Big Tree Trail features the largest tree in the park, a Douglas Fir measuring over 9 meters in circumference.

Living Forest Trail: features a number of large Douglas Firs and interpretive signs describing the life-cycle and biodiversity of the forest.

Both trails are flat, short and wide, easily accessible and simple to navigate. The highway is a major roadway and use caution when crossing.

North Trail

The North Trail consists of the Old Growth Trail, which is made up of two walking loops. It is typically quieter than the South trail and features a number of noteworthy Douglas Firs. The trail begins with a boardwalk before leading down to the forest floor, where visitors can spot an overturned tree with its fascinating root systems. The trail also offers spectacular views of Cameron Lake. For extra safety, visitors should stay on the designated trails and be careful of snow and ice during the winter months to reduce damage to the forest.

Final Thoughts on Visiting Cathedral Grove Vancouver Island

It truly is unique experience that allows people to appreciate the beauty of nature and it’s old growth forest. With free entry, convenient location, and scenic walking trails, there is something for everyone to enjoy. Not to mention, you can take advantage of the picnic areas around Cameron Lake as you take in the sights. Cathedral Grove is truly a special place that is well worth the visit.

Frequently Asked Questions

Admission to Cathedral Grove is free, making it a great activity to connect with nature in the Pacific Northwest. If you’d want to support the BC parks’ conservation efforts, there is a donation box. Contributions support initiatives like trail upkeep and revegetation plans.

Cathedral Grove is home to old-growth Douglas Fir trees, which are several hundred years old and can even be as old as 800 years old! Douglas Fir trees can live to be over 1,000 years old, making them some of the longest-living trees in the world. Western Red Cedar trees, which are also found in Cathedral Grove, are known for their life-giving properties. The bark of these trees is used to make clothing, baskets, and blankets.

Yes, Cathedral Grove is dog-friendly. Dogs are allowed on leash at all times and owners must pick up after their pets. Dogs are allowed in both the northern and southern parts of the park, but it is important to stay on the clearly marked trails to help protect the environment.

It takes around 30-45 minutes to walk through Cathedral Grove BC, but you can easily spend an hour and a half if you choose to take in the surroundings, explore all the trails, take photos and read interpretive signs. At least an hour should be allowed to explore the park, and you can really appreciate the beauty of the old trees and surrounding nature.

Yes, Star Wars VI: Return of the Jedi was filmed in Cathedral Grove! The mystical vibe of the old-growth Douglas Fir trees and the magical atmosphere of the Grove make it ideal for the forest scenes of Endor, where Ewoks live. George Lucas chose Cathedral Grove as the backdrop for this planet because it is such a special place.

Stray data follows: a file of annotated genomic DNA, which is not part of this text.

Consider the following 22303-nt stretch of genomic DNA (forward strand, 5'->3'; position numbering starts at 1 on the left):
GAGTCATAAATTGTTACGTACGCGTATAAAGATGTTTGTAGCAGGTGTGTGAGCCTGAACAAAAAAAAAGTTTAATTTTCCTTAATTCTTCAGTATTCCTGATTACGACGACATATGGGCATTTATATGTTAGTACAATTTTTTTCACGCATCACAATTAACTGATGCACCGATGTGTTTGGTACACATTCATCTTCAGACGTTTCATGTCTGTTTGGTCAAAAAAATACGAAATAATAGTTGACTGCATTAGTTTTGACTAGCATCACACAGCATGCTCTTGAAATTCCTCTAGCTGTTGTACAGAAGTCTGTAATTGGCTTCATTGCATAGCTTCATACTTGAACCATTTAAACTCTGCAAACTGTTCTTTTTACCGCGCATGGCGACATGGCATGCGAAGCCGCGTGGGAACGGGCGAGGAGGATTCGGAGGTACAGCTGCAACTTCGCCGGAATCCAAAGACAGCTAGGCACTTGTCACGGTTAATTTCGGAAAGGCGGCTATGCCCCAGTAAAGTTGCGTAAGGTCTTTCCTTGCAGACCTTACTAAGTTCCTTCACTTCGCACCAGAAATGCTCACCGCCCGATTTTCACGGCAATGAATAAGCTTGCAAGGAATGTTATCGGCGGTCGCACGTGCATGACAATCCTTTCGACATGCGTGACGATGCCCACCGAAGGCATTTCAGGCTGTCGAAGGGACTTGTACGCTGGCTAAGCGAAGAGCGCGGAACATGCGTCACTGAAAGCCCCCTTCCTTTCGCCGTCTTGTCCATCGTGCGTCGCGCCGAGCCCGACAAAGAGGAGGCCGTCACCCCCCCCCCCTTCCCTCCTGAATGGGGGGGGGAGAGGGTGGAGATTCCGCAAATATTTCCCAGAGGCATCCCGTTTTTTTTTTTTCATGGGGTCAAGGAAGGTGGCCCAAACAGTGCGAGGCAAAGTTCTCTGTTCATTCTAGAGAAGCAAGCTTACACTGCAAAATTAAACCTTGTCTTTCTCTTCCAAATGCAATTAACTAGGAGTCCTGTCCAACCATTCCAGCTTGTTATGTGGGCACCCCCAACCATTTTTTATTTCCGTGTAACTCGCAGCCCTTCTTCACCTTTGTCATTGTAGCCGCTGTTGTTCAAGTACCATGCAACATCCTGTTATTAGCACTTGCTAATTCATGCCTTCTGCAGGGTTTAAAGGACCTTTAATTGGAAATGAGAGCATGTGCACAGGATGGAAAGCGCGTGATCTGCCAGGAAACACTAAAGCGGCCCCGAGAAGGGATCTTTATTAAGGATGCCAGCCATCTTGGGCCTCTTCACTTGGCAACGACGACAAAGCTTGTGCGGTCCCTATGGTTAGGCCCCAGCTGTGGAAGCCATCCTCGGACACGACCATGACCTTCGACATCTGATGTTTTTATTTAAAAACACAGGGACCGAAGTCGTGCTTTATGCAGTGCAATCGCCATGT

Some of the trees in the movie are over 1,000 years old, which is very old for a tree. Grove has many Culturally Modified Trees, or CMTs, which are living trees that have been modified by Indigenous peoples in cultural and practical ways. This makes the location all the more special and perfect for the Star Wars scenes.

Cathedral Grove BC is an important place for both its natural beauty and its historical significance. Spanning 136 hectares, the park is home to a unique ecosystem of ancient, old-growth Douglas fir trees, some of which are over 800 years old. Additionally, the area holds special significance for three First Nations peoples, the Hupacasath, K’ómoks, and Tseshaht, who have acted as stewards of the area for thousands of years.
The park has a long history that dates back to the 1920s, when it was a popular tourist spot. However, it wasn’t until 1944 that the park was officially protected when H.R. MacMillan donated the land to the provincial government. Despite the protection, logging continued around the park, threatening the integrity of the ecosystem. This was seen in the aftermath of a 1997 windstorm, which toppled a number of the largest trees in the park.
Today, Cathedral Grove is a stunningly beautiful place and a one-of-a-kind experience that inspires people to care more about the environment. The park provides an easily accessible example of old growth forests, and serves as a reminder of the need to protect our natural spaces. It is a living example of the power of conservation. It is a reminder that we all need to work together to protect our environment for future generations.